From the March 2019 issue

Observing the lunar crater Petavius

You’ll observe a wonderland of devastation near this crater.
By | Published: February 25, 2019 | Last updated on March 12, 2024
The lunar crater Petavius is a wonder unto itself. The 110-mile-wide (177 kilometers) impact scar lies near the Moon’s southeastern limb, just southeast of the tip of the tadpolelike tail of Mare Fecunditatis (the Sea of Fertility). Petavius rules the crater kingdom about three days after New Moon.

You won’t mistake this stunning double-walled enclosure: Under a low-altitude Sun, its Frankenstein-like scar, called Rimae Petavius, slices across the floor from its tortured central peaks all the way to its inner southwestern wall. Hairline fractures emanate from and around the central peaks, but these incisions are less severe. On the other hand, the black blood of its shadow may stop you in your tracks, it is so mesmerizing.

Petavius provides a playground of visual wrack and ruin for you to explore.

John Chumack
Volcanically modified

What I find most fascinating about Petavius is that it belongs to an uncommon class of craters: those modified by post-impact processes. In this case, we know that volcanism has played a role in massaging the crater’s appearance. But to what degree? Even a glance through a 3-inch telescope will reveal that, unlike impact craters subsequently flooded by mare basalts, Petavius displays only small patches of mare material, most noticeably north, east, and southeast of the central peak complex.

Careful examination through larger telescopes will show them associated with the crater’s finer cracks. After the crater formed, molten rock beneath its floor pressed upward, fracturing the crust and releasing only little floods of basalt that still darken the floor to this day. These mini-floods are reminiscent of some brief fissure eruptions in Hawaii that have lasted 24 hours or less — enough to spill molten rock onto the surface, but not enough to create widespread havoc.

In search of the little pip

On the evening of September 13, 2018, I broke from tradition and observed Petavius four days after New Moon (I usually look for it a day or two earlier) through my 8-inch reflector. While the crater had lost much of its shadow (and had become an anemic version of its former glory), Rimae Petavius was still profound, as were the dark patches caused by the post-impact volcanism.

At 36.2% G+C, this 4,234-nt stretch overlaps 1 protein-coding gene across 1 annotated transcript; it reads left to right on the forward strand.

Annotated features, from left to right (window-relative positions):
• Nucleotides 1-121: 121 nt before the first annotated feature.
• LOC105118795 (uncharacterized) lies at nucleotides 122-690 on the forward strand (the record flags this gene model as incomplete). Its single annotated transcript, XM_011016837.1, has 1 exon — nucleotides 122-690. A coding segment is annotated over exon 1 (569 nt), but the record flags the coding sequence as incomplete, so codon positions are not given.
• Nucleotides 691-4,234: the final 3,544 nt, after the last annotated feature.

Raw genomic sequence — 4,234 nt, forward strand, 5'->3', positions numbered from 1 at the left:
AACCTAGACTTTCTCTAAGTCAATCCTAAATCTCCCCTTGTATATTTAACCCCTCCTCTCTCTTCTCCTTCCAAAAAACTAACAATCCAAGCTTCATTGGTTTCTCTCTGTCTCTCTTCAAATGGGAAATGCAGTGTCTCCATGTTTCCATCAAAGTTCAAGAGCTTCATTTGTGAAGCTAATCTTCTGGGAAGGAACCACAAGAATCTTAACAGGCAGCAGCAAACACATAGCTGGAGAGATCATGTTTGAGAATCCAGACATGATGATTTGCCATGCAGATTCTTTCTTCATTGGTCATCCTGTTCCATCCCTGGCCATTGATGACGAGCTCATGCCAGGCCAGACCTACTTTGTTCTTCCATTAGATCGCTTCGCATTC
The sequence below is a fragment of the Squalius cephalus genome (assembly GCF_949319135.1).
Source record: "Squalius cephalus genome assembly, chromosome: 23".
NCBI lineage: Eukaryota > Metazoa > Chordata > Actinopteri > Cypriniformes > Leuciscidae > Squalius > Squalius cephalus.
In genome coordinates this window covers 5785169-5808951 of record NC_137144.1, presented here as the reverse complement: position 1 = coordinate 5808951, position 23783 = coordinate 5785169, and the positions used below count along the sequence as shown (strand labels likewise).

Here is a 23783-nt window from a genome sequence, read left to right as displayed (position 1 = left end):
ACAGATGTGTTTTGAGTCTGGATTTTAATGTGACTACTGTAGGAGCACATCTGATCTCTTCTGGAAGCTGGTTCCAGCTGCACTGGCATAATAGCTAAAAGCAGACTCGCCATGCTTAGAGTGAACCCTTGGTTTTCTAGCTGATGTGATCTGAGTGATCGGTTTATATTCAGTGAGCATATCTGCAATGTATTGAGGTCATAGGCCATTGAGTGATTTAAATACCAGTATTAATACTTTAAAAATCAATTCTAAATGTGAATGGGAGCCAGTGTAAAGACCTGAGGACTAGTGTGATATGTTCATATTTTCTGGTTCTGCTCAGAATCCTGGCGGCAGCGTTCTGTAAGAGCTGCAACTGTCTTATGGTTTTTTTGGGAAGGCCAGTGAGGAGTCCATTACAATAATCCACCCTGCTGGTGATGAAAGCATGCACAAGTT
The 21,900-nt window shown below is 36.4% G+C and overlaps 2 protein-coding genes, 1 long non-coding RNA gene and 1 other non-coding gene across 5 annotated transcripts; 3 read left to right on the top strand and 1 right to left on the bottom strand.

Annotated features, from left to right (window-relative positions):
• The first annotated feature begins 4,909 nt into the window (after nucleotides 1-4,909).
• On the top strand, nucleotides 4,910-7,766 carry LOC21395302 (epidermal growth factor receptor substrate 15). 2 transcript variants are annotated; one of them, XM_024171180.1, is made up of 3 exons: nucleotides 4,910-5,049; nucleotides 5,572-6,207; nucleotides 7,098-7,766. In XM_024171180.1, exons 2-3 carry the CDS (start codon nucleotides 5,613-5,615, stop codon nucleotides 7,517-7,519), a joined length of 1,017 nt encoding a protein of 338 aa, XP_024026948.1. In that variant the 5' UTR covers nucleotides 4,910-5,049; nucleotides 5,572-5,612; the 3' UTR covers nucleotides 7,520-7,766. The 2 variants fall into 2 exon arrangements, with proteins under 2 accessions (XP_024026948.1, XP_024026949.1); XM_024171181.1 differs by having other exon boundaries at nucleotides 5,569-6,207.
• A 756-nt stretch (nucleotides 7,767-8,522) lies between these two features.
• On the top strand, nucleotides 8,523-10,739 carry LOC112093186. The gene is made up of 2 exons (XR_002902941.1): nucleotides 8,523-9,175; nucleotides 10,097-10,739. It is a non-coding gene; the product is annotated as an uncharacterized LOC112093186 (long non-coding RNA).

But my gaze was transfixed on the far southeastern section of the crater, to a yin-yang parallel alignment of light and dark streaks — like a comet and an anti-comet stuck together and facing opposite directions. The bright comet began at a crater east of the central crater complex and had a tail that tapered to the southwest. The abutting dark, more southerly cometlike streak had a tail that tapered to the northeast.

This burst in Kilauea’s summit crater produced a small and brief basaltic overflow — enough to spill lava onto the crater’s floor, but not enough to fill it.
Stephen James O’Meara
After doing some research the following day, I read a 2006 Journal of the Royal Astronomical Society of Canada paper by Raffaelo Lena and colleagues. They found that the dark streak may be yet another volcanic feature — a pyroclastic deposit laid down by fire-fountain episodes, which are driven by the forceful expulsion of gases dissolved in the melt. These events spread wide deposits that cover existing terrain. The source of the eruptions appears to be a shallow (shieldlike) lunar dome and open vent adjacent to the highly reflective hummocky terrain that constitutes the adjacent “white comet.”

That night I took out both my 8-inch reflector and 3-inch refractor and inspected this region with renewed vigor. My goal was to seek out the dome’s puny vent. It may have helped in my search that so little shadow was available because I was looking for darkness within a well of sorts. After waiting for moments of rock-steady seeing (and knowing exactly where to look), I picked out the little pip first through the 8-inch and then in the 3-inch at high power, though the latter was a challenge.

I would be interested in hearing of other observations under different lighting conditions and with different size telescopes. Send reports to